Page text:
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Richard III: The shape of a man

By Christa McIntyre
October 4, 2016

Our winter of discontent is upon us, judging from midnight presidential campaign Twitter outbursts and anxiety inducing Gallup polls. There is no better time to revisit Shakespeare’s Richard III, then now: the story of a quicksilver-tongued megalomaniac trapped in a “rudely stamped” body who bends and breaks the law.

Post5 theater presents their dysphoria-out-of-order production in a sterile land which hints at a Peronist dictatorship. The women of court are hung up in pin curls and neat tailored suits, with flashy kicks and red lips. The men march and gesture in uniforms befitting a Stalinist purge, except the cuckold Buckingham who wears false regalia satin chested. Political speeches are given by circle flood light to the gleam of an old ribbon mic.

Rusty Tennant and Matt Smith. Greg Parkinson Photography

Rusty Tennant and Matt Smith. Greg Parkinson Photography

This production removes Shakespeare’s history within a tragedy and tragedy of history from the haunting specter of a devil looking man, who according to superstition, must have a soul to match his bearing. Matt Smith’s Richard does not ride us like a saddle into hell. His Richard is not the stuff of official portraits and nightmares, but leans in like the poet Christy Brown- his menacing is smart and rapacious. He wears a constant pain in a struggle to keep his center of gravity which pitches his character into more arrogance. He spins chaos out of the wreckage he creates with a honey coating that traps humans like flies. His solitary comments break out into a sarcastic wit that is like the sharp points of an iron maiden closing. This Richard is a dark deformed soul eaten by the cancer of hate. Smith’s Richard blames his mother and god for deformity and sees his physical frame as a false prison, a punishment without due cause and has lost his sense of reality. He spreads the tyranny of his rage for a simple reason, he was not loved.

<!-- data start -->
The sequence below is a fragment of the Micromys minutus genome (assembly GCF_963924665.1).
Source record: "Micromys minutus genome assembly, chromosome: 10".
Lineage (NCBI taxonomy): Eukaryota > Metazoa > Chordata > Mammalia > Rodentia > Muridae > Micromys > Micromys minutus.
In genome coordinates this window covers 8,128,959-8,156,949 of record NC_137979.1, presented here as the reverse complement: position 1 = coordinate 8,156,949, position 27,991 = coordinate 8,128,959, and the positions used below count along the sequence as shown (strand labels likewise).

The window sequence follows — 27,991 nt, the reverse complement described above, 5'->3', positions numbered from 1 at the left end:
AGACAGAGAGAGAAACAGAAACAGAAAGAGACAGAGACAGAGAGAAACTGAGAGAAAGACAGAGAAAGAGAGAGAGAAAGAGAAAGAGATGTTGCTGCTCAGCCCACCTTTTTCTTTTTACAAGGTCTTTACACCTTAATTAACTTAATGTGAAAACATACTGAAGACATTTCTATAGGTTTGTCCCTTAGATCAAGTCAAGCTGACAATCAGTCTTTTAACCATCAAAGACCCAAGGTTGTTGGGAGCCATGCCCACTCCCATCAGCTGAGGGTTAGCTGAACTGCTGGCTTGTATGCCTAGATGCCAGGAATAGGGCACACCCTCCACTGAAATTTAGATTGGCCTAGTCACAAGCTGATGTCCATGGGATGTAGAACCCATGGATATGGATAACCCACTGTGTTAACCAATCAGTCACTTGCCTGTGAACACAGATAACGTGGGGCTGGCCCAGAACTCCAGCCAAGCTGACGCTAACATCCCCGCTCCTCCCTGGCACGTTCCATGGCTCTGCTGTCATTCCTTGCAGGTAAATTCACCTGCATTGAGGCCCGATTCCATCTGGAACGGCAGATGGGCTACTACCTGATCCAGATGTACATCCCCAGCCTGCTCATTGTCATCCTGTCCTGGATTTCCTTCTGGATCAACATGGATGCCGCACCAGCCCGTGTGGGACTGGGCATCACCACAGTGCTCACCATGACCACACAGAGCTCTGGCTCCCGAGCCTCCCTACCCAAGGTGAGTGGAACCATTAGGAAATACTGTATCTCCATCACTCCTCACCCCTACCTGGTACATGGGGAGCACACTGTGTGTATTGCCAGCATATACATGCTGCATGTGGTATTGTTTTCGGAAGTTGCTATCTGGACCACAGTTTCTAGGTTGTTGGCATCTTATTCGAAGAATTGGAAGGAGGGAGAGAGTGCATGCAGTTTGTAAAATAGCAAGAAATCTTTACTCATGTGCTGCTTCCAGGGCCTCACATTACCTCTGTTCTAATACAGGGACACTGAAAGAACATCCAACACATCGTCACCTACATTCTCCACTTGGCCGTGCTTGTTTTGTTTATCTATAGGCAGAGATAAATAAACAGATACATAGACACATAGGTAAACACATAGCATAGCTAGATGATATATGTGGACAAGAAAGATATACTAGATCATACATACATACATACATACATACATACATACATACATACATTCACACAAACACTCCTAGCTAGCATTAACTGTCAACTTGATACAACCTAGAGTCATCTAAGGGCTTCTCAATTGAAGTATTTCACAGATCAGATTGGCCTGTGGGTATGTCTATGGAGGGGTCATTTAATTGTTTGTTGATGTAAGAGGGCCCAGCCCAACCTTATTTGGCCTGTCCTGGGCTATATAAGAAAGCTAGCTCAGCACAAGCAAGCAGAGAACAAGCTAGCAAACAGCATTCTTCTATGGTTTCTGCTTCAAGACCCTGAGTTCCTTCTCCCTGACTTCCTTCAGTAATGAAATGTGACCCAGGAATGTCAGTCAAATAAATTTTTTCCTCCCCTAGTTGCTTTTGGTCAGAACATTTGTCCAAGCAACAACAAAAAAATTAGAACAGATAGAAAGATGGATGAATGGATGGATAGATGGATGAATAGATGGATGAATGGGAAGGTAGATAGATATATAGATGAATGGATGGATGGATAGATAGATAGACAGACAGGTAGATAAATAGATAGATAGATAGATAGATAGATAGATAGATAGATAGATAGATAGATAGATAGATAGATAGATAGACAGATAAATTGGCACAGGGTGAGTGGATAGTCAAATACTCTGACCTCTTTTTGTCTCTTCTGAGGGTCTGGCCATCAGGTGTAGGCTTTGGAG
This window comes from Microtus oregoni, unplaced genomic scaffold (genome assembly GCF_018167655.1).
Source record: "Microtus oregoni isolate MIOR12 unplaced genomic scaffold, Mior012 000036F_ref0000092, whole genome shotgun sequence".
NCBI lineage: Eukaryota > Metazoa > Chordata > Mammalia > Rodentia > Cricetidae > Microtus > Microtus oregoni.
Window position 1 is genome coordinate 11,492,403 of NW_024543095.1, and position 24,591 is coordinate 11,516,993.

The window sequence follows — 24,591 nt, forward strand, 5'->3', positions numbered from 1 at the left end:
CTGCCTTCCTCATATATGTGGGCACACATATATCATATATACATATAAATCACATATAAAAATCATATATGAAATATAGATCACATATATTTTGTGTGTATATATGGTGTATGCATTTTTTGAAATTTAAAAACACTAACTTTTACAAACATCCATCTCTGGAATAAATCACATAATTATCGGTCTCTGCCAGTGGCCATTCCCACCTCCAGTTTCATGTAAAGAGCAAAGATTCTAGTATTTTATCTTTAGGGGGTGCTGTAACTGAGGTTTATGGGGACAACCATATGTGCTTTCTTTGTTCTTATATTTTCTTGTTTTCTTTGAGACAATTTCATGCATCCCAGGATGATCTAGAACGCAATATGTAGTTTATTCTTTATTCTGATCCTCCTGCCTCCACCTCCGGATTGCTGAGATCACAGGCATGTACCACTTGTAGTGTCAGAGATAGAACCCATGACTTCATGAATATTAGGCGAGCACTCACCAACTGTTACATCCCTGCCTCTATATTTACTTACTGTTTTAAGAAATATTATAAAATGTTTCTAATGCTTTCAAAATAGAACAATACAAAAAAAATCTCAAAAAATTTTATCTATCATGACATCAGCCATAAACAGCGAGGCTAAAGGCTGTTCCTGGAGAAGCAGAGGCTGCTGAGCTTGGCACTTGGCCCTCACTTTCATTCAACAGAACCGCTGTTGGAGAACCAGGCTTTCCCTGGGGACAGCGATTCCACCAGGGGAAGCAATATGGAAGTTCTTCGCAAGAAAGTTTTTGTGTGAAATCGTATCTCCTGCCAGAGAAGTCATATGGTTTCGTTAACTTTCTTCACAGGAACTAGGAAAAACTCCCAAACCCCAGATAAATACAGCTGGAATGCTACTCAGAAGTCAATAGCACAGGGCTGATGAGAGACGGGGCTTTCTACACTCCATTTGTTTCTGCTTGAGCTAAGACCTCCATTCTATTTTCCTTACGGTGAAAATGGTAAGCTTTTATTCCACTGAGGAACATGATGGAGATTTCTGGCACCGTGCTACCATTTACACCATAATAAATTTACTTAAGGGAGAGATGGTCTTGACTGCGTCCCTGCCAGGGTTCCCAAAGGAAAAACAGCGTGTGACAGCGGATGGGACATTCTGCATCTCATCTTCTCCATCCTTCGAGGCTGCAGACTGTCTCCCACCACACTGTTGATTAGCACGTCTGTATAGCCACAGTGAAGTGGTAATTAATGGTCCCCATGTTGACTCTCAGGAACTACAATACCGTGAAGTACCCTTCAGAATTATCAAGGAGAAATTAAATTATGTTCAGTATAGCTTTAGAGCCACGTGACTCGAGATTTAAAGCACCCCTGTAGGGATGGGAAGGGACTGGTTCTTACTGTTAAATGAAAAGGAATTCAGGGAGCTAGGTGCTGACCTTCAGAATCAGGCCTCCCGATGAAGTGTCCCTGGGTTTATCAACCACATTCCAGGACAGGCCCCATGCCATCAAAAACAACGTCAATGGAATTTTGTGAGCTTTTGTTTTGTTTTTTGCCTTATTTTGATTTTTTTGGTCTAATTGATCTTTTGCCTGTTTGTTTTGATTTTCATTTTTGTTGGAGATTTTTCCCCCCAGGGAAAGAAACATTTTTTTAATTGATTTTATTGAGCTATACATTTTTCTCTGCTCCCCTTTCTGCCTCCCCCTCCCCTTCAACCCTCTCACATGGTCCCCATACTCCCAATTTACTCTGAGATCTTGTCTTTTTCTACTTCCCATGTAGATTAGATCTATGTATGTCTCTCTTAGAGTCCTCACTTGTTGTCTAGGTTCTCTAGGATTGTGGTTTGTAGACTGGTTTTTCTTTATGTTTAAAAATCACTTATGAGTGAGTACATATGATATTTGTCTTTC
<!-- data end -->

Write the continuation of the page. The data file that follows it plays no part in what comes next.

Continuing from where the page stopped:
Director Patrick Walsh takes an Occam’s razor to Richard III, which could call for scores of cast members, is tuned down to 7. The production is crisply skewed like the psychology of a person who can’t see beyond their pain. Walsh works with people who have cerebral palsy and takes the play back to the nature vs nurture debate of motivations. He casts a sympathetic and sophisticated eye on the interior life of Richard. He keeps Richard’s ornate duplicity, much like the armor that would’ve hid his real life disfigurement. Walsh uses the whole stage like a Dada chessboard with a film noir sensibility and the lighting casts long shadows as Welles’ Citizen Cane. The scene transitions aren’t hidden with smoke and mirrors, rather intricate opportunities which magnify character’s personalities. The psychological nightmares also hang on Walsh’s choice to keep lines that create a rhythm of themes: Richard’s braced arm, the alabaster arms of the innocent princes who are delivered to the arms of Abraham which cradle them in death.